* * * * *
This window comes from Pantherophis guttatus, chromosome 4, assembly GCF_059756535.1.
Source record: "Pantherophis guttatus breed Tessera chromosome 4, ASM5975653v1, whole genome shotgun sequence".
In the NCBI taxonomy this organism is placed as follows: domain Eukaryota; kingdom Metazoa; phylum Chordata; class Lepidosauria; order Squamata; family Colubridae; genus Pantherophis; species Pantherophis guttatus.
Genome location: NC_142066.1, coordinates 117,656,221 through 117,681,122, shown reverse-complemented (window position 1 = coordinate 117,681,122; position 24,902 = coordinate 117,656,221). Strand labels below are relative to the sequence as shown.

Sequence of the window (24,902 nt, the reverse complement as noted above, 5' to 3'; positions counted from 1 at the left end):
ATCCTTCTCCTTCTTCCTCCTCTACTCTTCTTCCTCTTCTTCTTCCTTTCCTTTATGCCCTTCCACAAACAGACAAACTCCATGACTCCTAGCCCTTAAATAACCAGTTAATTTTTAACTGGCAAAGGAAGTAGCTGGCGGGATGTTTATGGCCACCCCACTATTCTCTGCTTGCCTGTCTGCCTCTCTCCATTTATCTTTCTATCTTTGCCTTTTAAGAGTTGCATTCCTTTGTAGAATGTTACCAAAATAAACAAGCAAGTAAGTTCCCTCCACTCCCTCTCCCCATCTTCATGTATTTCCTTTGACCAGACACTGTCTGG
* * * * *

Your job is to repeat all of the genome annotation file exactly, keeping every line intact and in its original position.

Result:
This window comes from Pantherophis guttatus, chromosome 4, assembly GCF_059756535.1.
Source record: "Pantherophis guttatus breed Tessera chromosome 4, ASM5975653v1, whole genome shotgun sequence".
In the NCBI taxonomy this organism is placed as follows: domain Eukaryota; kingdom Metazoa; phylum Chordata; class Lepidosauria; order Squamata; family Colubridae; genus Pantherophis; species Pantherophis guttatus.
Genome location: NC_142066.1, coordinates 117,656,221 through 117,681,122, shown reverse-complemented (window position 1 = coordinate 117,681,122; position 24,902 = coordinate 117,656,221). Strand labels below are relative to the sequence as shown.

Sequence of the window (24,902 nt, the reverse complement as noted above, 5' to 3'; positions counted from 1 at the left end):
ATCCTTCTCCTTCTTCCTCCTCTACTCTTCTTCCTCTTCTTCTTCCTTTCCTTTATGCCCTTCCACAAACAGACAAACTCCATGACTCCTAGCCCTTAAATAACCAGTTAATTTTTAACTGGCAAAGGAAGTAGCTGGCGGGATGTTTATGGCCACCCCACTATTCTCTGCTTGCCTGTCTGCCTCTCTCCATTTATCTTTCTATCTTTGCCTTTTAAGAGTTGCATTCCTTTGTAGAATGTTACCAAAATAAACAAGCAAGTAAGTTCCCTCCACTCCCTCTCCCCATCTTCATGTATTTCCTTTGACCAGACACTGTCTGG